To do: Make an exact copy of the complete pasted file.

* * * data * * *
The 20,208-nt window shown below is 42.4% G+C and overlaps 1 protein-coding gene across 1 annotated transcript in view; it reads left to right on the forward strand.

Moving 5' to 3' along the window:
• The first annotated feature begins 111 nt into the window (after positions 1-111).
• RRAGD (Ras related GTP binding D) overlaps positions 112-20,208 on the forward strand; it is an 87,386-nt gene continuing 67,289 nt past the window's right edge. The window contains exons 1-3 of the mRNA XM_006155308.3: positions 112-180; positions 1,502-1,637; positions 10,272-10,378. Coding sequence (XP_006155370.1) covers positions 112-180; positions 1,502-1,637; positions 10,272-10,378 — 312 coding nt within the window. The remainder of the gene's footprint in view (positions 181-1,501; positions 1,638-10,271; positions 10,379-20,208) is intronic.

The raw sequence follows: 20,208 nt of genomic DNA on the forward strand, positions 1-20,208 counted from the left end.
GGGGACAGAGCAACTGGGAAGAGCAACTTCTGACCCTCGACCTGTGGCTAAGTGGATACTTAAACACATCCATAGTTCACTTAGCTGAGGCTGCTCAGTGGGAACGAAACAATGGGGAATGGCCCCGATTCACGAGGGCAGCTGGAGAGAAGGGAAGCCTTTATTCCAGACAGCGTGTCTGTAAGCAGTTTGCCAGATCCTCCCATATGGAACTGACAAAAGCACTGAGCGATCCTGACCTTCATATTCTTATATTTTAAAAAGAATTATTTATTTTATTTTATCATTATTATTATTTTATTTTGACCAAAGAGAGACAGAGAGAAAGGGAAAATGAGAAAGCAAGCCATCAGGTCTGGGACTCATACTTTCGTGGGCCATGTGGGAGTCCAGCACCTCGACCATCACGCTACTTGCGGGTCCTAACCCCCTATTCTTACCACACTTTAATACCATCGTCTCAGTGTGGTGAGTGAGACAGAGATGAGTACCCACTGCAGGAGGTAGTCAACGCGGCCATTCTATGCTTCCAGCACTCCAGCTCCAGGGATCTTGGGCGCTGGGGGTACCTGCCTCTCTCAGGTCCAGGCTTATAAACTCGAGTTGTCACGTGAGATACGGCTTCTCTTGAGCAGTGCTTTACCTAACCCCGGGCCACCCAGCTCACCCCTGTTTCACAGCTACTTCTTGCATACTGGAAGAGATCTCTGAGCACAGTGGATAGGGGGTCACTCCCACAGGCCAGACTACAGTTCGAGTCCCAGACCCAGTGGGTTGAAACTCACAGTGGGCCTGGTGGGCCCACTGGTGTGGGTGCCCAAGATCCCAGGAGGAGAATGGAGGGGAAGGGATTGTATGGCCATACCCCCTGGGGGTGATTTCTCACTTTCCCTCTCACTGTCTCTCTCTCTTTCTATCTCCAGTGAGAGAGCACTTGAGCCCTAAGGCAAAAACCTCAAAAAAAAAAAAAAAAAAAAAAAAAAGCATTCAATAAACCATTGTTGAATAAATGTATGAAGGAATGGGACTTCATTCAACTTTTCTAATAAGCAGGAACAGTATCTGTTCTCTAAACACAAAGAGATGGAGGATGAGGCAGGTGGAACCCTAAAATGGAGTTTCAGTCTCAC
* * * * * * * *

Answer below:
The 20,208-nt window shown below is 42.4% G+C and overlaps 1 protein-coding gene across 1 annotated transcript in view; it reads left to right on the forward strand.

Moving 5' to 3' along the window:
• The first annotated feature begins 111 nt into the window (after positions 1-111).
• RRAGD (Ras related GTP binding D) overlaps positions 112-20,208 on the forward strand; it is an 87,386-nt gene continuing 67,289 nt past the window's right edge. The window contains exons 1-3 of the mRNA XM_006155308.3: positions 112-180; positions 1,502-1,637; positions 10,272-10,378. Coding sequence (XP_006155370.1) covers positions 112-180; positions 1,502-1,637; positions 10,272-10,378 — 312 coding nt within the window. The remainder of the gene's footprint in view (positions 181-1,501; positions 1,638-10,271; positions 10,379-20,208) is intronic.

The raw sequence follows: 20,208 nt of genomic DNA on the forward strand, positions 1-20,208 counted from the left end.
GGGGACAGAGCAACTGGGAAGAGCAACTTCTGACCCTCGACCTGTGGCTAAGTGGATACTTAAACACATCCATAGTTCACTTAGCTGAGGCTGCTCAGTGGGAACGAAACAATGGGGAATGGCCCCGATTCACGAGGGCAGCTGGAGAGAAGGGAAGCCTTTATTCCAGACAGCGTGTCTGTAAGCAGTTTGCCAGATCCTCCCATATGGAACTGACAAAAGCACTGAGCGATCCTGACCTTCATATTCTTATATTTTAAAAAGAATTATTTATTTTATTTTATCATTATTATTATTTTATTTTGACCAAAGAGAGACAGAGAGAAAGGGAAAATGAGAAAGCAAGCCATCAGGTCTGGGACTCATACTTTCGTGGGCCATGTGGGAGTCCAGCACCTCGACCATCACGCTACTTGCGGGTCCTAACCCCCTATTCTTACCACACTTTAATACCATCGTCTCAGTGTGGTGAGTGAGACAGAGATGAGTACCCACTGCAGGAGGTAGTCAACGCGGCCATTCTATGCTTCCAGCACTCCAGCTCCAGGGATCTTGGGCGCTGGGGGTACCTGCCTCTCTCAGGTCCAGGCTTATAAACTCGAGTTGTCACGTGAGATACGGCTTCTCTTGAGCAGTGCTTTACCTAACCCCGGGCCACCCAGCTCACCCCTGTTTCACAGCTACTTCTTGCATACTGGAAGAGATCTCTGAGCACAGTGGATAGGGGGTCACTCCCACAGGCCAGACTACAGTTCGAGTCCCAGACCCAGTGGGTTGAAACTCACAGTGGGCCTGGTGGGCCCACTGGTGTGGGTGCCCAAGATCCCAGGAGGAGAATGGAGGGGAAGGGATTGTATGGCCATACCCCCTGGGGGTGATTTCTCACTTTCCCTCTCACTGTCTCTCTCTCTTTCTATCTCCAGTGAGAGAGCACTTGAGCCCTAAGGCAAAAACCTCAAAAAAAAAAAAAAAAAAAAAAAAAAGCATTCAATAAACCATTGTTGAATAAATGTATGAAGGAATGGGACTTCATTCAACTTTTCTAATAAGCAGGAACAGTATCTGTTCTCTAAACACAAAGAGATGGAGGATGAGGCAGGTGGAACCCTAAAATGGAGTTTCAGTCTCAC